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Economic Espionage Act of 1996

A law that states that anyone found guilty of stealing trade secrets from a US corporation with the intention of benefiting a foreign government or agent may be fined up to $500,000 and imprisoned for up to 15 years and that anyone found guilty of stealing trade secrets under other circumstances may be fined up to $250,000 and imprisoned for up to 10 years.

Similar items:
The malicious act of gathering proprietary, secret, private, sensitive, or confidential information about an organization for the express purpose of disclosing and often selling that data to a competitor or other interested organization (such as a foreign government). The practice or employment of spies; the practice of watching the words and conduct of others, to make discoveries, as spies or secret emissaries; secret watching. This category of computer crime includes international spies and their contractors who steal secrets from defense, academic, and laboratory research facility computer systems. It includes criminals who steal information and intelligence from law enforcement computers, and industrial espionage agents who operate for competitive companies or for foreign governments who are willing to pay for the information. What has generally been known as industrial espionage is now being called competitive intelligence. A lot of information can be gained through “open source” collection and analysis without ever having to break into a competitor’s computer. This information gathering is also competitive intelligence, although it is not as ethically questionable as other techniques.
Failure to exercise the degree of care considered reasonable under the circumstances, resulting in an unintended injury to another party. Failure to use such care as a reasonably prudent and careful person would use under similar circumstances; the doing of some act which a person of ordinary prudence would not have done under similar circumstances or failure to do what a person of ordinary prudence would have done under similar circumstances; conduct that falls below the norm for the protection of others against unreasonable risk of harm. It is characterized by inadvertence, thoughtlessness, inattention, recklessness, etc.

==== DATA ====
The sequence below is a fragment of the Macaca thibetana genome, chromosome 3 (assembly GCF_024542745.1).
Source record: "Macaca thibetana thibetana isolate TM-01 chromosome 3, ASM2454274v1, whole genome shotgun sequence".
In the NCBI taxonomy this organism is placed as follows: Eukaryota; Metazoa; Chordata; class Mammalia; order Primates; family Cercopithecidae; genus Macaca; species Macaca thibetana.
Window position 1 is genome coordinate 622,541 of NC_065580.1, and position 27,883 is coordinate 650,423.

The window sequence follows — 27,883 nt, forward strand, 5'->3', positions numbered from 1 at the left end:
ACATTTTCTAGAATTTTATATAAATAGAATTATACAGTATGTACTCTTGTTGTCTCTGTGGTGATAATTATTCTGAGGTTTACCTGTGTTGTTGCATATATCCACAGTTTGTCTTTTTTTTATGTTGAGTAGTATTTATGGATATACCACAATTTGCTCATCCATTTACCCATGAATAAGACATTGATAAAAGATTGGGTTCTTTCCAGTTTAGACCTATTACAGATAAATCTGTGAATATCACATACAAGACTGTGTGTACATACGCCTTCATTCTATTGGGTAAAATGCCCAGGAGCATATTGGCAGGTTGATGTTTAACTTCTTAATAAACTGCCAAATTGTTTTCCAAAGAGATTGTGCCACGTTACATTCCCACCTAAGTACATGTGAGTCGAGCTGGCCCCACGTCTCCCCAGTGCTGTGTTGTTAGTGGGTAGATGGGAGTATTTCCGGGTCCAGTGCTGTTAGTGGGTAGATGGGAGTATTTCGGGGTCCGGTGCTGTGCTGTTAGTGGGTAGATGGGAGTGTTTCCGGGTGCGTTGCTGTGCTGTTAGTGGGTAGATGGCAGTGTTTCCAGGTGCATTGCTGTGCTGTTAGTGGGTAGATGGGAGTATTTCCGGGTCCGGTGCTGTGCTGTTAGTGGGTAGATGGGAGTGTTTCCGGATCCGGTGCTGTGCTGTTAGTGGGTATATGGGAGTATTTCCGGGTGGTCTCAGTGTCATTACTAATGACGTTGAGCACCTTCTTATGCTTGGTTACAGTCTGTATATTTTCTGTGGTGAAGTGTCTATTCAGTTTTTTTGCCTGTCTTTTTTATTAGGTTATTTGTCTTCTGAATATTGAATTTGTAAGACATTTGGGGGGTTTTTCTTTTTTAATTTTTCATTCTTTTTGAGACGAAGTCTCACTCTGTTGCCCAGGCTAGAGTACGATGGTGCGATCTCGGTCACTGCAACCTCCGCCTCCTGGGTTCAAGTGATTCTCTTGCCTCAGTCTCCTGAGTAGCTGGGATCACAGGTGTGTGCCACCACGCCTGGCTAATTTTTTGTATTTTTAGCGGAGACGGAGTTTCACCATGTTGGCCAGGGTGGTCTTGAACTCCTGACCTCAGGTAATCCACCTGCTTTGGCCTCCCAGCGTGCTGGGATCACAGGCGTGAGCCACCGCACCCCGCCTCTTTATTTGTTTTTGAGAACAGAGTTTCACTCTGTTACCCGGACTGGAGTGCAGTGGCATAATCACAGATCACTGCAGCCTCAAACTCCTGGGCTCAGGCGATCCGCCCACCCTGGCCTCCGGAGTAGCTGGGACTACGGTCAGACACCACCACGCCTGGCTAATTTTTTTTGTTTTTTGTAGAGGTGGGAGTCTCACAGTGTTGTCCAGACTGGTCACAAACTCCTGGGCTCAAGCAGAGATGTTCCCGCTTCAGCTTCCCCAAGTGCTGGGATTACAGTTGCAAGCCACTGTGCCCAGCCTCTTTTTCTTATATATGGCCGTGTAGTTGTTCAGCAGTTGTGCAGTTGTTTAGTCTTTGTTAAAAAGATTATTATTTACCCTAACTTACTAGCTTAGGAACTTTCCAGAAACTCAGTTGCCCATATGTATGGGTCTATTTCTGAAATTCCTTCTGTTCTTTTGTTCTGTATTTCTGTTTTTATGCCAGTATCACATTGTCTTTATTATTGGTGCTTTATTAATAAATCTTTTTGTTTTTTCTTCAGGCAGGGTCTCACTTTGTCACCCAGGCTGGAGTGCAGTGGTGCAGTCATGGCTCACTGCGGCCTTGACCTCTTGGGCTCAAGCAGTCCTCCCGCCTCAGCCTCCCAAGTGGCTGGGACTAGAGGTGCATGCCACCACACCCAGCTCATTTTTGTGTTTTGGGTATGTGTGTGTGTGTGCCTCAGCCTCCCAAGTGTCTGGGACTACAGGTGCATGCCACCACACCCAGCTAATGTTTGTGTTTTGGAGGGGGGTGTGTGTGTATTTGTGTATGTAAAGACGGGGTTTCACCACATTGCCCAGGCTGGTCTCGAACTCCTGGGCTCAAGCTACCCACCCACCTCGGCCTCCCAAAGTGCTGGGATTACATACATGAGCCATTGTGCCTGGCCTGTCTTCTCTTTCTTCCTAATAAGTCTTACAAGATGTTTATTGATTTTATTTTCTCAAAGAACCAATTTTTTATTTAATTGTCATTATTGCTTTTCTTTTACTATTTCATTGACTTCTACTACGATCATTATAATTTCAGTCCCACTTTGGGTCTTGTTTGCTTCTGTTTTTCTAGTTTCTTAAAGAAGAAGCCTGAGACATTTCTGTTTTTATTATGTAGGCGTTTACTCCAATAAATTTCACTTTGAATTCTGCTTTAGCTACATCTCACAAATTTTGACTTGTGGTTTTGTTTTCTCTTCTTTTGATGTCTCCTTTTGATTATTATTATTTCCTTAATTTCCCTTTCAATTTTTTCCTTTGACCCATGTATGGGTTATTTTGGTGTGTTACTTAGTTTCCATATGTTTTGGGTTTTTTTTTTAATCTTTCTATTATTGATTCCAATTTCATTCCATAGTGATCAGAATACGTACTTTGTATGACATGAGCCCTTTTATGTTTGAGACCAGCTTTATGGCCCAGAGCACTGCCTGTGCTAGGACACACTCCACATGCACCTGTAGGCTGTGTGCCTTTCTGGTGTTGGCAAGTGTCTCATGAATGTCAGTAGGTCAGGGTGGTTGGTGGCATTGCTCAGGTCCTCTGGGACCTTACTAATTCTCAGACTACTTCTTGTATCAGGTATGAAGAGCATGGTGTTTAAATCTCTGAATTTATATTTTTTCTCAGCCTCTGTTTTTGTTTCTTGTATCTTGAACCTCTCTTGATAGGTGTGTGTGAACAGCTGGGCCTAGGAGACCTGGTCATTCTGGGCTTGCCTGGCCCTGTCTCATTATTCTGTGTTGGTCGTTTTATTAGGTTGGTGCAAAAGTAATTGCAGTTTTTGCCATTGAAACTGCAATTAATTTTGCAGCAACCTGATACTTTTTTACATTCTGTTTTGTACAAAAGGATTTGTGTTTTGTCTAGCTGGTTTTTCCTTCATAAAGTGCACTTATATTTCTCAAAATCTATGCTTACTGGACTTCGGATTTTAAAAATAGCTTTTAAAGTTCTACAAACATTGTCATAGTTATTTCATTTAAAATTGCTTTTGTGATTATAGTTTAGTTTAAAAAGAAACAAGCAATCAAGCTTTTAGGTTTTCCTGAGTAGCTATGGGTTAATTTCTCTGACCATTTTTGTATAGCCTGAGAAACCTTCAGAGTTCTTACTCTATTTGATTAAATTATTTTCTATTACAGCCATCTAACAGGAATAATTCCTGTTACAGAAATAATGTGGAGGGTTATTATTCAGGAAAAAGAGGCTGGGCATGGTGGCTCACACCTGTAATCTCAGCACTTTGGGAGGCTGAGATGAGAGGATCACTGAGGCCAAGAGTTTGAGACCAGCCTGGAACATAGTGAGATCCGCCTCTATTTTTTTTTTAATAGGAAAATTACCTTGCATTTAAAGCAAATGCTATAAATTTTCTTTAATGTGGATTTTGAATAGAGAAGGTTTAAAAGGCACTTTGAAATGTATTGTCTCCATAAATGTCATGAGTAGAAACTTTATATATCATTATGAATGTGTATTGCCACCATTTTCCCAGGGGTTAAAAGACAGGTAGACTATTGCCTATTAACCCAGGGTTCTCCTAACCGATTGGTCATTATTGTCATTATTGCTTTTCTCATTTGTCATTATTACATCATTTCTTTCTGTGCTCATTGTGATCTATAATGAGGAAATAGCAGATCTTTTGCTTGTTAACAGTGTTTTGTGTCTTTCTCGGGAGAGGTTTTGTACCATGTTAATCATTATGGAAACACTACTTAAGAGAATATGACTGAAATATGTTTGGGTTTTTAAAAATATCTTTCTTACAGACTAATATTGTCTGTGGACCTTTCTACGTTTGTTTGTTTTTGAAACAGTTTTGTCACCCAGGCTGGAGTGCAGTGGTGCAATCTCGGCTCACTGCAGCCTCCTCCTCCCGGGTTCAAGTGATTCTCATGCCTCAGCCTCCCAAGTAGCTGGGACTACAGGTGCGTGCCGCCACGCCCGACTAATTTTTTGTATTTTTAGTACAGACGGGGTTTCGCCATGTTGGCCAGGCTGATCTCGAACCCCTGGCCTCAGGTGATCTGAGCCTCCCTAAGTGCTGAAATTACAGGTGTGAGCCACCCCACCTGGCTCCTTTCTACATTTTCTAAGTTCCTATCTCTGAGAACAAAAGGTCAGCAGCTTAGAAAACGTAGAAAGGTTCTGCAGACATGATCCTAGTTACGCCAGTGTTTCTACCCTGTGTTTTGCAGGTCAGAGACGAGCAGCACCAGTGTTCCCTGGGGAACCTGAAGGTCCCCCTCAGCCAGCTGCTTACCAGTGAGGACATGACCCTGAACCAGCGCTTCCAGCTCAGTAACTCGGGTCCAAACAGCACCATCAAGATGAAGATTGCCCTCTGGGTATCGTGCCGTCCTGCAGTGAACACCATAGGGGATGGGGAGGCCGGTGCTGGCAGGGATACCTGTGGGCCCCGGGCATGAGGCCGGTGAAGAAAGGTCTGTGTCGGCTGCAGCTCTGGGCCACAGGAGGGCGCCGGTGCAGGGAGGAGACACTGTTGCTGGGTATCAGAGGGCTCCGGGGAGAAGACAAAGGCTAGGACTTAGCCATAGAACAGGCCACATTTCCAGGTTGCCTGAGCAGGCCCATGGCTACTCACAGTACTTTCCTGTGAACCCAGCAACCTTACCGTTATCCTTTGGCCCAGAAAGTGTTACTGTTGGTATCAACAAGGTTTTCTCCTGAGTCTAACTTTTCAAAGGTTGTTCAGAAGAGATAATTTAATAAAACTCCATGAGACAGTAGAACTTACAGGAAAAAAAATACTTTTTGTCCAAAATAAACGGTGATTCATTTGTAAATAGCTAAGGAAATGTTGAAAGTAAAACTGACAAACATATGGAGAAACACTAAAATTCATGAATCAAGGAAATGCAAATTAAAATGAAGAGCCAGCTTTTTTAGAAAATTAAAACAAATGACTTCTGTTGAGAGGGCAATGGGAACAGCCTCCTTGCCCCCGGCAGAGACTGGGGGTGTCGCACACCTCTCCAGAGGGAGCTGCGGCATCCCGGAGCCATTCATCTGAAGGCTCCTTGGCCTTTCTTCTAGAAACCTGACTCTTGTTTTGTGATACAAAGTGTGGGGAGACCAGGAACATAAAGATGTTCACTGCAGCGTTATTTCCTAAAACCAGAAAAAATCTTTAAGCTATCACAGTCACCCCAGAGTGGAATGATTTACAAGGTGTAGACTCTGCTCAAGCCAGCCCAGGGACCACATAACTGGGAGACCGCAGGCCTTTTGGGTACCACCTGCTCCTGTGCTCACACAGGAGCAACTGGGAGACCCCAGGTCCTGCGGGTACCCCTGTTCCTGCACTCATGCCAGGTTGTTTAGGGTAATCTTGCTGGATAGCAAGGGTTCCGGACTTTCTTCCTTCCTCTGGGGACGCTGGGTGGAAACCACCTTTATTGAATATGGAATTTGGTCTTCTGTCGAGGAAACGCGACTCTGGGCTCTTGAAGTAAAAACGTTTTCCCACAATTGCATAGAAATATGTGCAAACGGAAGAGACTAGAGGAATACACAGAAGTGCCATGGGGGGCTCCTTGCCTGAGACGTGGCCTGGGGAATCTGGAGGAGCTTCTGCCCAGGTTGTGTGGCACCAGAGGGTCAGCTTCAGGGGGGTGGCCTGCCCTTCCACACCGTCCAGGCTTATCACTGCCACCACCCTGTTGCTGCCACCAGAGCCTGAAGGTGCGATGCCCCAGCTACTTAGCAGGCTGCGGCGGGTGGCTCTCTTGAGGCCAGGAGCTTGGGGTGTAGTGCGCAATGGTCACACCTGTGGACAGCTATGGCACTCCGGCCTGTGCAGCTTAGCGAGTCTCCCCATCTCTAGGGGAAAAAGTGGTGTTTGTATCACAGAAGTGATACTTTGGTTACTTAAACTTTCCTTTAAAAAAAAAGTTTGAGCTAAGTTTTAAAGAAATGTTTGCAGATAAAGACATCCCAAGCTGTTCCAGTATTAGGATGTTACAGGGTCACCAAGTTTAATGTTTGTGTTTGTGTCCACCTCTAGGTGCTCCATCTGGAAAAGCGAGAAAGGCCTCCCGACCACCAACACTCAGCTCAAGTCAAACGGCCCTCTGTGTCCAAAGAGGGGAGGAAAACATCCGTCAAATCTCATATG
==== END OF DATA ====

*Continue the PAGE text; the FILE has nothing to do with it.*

A person, organization, or technical means that provides foreign intelligence or foreign counterintelligence and that, if its identity or capability is disclosed, is vulnerable to counteraction that could nullify or significantly reduce its effectiveness in providing foreign intelligence or foreign counterintelligence to the United States. An intelligence source also means a person or organization that provides foreign intelligence or foreign counterintelligence to the United States only on the condition that its identity remains undisclosed.
A law that mandates that government agencies maintain only records that are necessary to conduct their business and destroy those records when they are no longer needed for a legitimate function of government. It provides a formal procedure for individuals to gain access to records the government maintains about them and to request that incorrect records be amended. The Privacy Act also restricts the way the federal government can deal with private information about individual citizens. The federal law that allows individuals to know what information about them is on file and how it is used by all government agencies and their contractors. The 1986 Electronic Communication Act is an extension of the Privacy Act.
In 2009, Congress amended HIPAA by passing the Health Information Technology for Economic and Clinical Health (HITECH) Act. This law updated many of HIPAA’s privacy and security requirements and was implemented through the HIPAA Omnibus Rule in 2013. One of the changes mandated by the new regulations is a change in the way the law treats business associates (BAs), organizations that handle protected health information (PHI) on behalf of a HIPAA-covered entity. HITECH also introduced new data breach notification requirements.

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